Land of the unfree: On U.S. unrest

America is in great need of legislative reform that supports a pluralist ethos

June 01, 2020 12:02 am | Updated 12:32 am IST

If ever there were a doubt that racism in the U.S. had outlived eight years under former President Barack Obama, the events of this week, including protests following the death of an African-American, George Floyd , in police action in Minneapolis, Minnesota, have set them to rest. Even as rallies and police crackdowns engulfed a wide swathe of American metros, President Donald Trump inserted himself into the controversy and triggered a broader debate on censorship of posts by social media platforms. On Friday, Twitter masked and attached a caution note to a tweet by Mr. Trump for “glorifying violence”. In that tweet he had labelled protesters calling for action against police for Floyd’s death “THUGS”, adding “when the looting starts, the shooting starts”, a reference to a threat by a police chief, who in 1967 declared “war” and vowed violent revenge on African-Americans in Miami Beach. As outrage spread across social media, Mr. Trump appeared to dial down his rhetoric subsequently, tweeting, “It was spoken as a fact, not as a statement.” This is hardly the first time that the U.S. President has fanned the flames of hatred. He has said, among other things, that Mexicans were rapists and drug dealers, and in early 2017 he banned visitors from certain Muslim-majority countries.

It is almost inevitable that racial tensions will bubble to the surface in an election year and explode when incendiary remarks are made by leaders. Amid such a toxic public discourse, fuelled by a Republican Commander-in-Chief, hope for a more reasonable, tolerant and bipartisan approach rests on the shoulders of Joe Biden, the presumptive Democratic Party nominee. Should Mr. Biden select an African-American or a minority community leader as his running mate, the base of potential voters could broaden and help improve the Democrats’ odds of taking back the White House. The potential candidates for this role include California Senator Kamala Harris and Representative Maxine Waters, former National Security Adviser Susan Rice, not to mention former First Lady Michelle Obama. However, the mere tokenism of including persons of colour as a vice-presidential candidate or in a potential Biden cabinet of 2021 will not suffice to heal the painful fractures in American society, riven by hateful rhetoric on race. The balm must include far-reaching legislative reform on the use of excessive force by police against minorities, punishment for all hate crimes, workplace discrimination, and inhumane treatment of migrants at the border. Unless such an agenda, focused on the complete reform of government institutions toward supporting a pluralist ethos, is adopted by the next occupant of the White House, the American dream will remain a mirage for many.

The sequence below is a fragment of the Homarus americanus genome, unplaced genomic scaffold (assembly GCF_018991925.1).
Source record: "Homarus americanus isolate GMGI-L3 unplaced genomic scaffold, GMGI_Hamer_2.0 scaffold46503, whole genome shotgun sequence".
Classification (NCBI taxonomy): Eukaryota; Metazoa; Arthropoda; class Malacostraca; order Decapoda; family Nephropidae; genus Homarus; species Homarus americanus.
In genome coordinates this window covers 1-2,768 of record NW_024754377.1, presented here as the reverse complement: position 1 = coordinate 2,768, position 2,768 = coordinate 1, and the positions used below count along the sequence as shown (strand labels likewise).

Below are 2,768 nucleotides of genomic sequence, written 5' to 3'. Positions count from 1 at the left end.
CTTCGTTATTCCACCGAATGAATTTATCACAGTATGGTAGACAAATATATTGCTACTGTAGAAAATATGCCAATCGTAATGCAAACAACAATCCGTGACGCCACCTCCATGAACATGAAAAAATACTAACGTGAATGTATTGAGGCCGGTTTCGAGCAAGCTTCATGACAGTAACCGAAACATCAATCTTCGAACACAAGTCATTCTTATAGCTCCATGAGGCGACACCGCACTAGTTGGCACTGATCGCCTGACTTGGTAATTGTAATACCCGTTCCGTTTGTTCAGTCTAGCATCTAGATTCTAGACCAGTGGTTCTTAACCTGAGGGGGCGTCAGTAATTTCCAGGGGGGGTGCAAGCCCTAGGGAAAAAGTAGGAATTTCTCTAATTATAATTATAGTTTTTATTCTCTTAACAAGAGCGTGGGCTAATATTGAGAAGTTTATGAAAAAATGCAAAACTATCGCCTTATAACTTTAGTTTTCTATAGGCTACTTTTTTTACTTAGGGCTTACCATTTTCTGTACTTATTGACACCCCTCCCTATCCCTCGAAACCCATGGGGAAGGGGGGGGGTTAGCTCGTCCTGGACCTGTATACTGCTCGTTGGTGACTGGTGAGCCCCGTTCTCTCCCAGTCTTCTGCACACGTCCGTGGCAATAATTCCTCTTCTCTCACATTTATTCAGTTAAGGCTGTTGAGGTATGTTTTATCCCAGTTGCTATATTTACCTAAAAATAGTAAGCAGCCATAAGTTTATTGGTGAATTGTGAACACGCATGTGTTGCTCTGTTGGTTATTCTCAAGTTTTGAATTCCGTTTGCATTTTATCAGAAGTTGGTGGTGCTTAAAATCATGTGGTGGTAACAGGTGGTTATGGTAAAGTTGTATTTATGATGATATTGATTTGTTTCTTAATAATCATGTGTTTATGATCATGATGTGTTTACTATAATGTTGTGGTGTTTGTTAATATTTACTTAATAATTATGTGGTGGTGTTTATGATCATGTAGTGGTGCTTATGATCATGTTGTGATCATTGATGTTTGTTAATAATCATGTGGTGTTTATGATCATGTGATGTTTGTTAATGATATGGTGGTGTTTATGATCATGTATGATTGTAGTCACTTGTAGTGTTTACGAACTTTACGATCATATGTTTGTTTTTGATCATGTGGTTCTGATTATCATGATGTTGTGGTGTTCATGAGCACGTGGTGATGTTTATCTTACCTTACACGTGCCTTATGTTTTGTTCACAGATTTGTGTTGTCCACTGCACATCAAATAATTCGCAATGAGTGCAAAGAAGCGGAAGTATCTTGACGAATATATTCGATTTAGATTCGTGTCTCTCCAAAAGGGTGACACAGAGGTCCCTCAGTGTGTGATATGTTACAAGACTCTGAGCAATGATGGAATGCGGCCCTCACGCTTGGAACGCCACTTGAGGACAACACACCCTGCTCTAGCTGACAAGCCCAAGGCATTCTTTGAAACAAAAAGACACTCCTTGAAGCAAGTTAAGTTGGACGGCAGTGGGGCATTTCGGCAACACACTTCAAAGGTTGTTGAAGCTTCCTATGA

Top News Today


Comments have to be in English, and in full sentences. They cannot be abusive or personal. Please abide by our community guidelines for posting your comments.

We have migrated to a new commenting platform. If you are already a registered user of The Hindu and logged in, you may continue to engage with our articles. If you do not have an account please register and login to post comments. Users can access their older comments by logging into their accounts on Vuukle.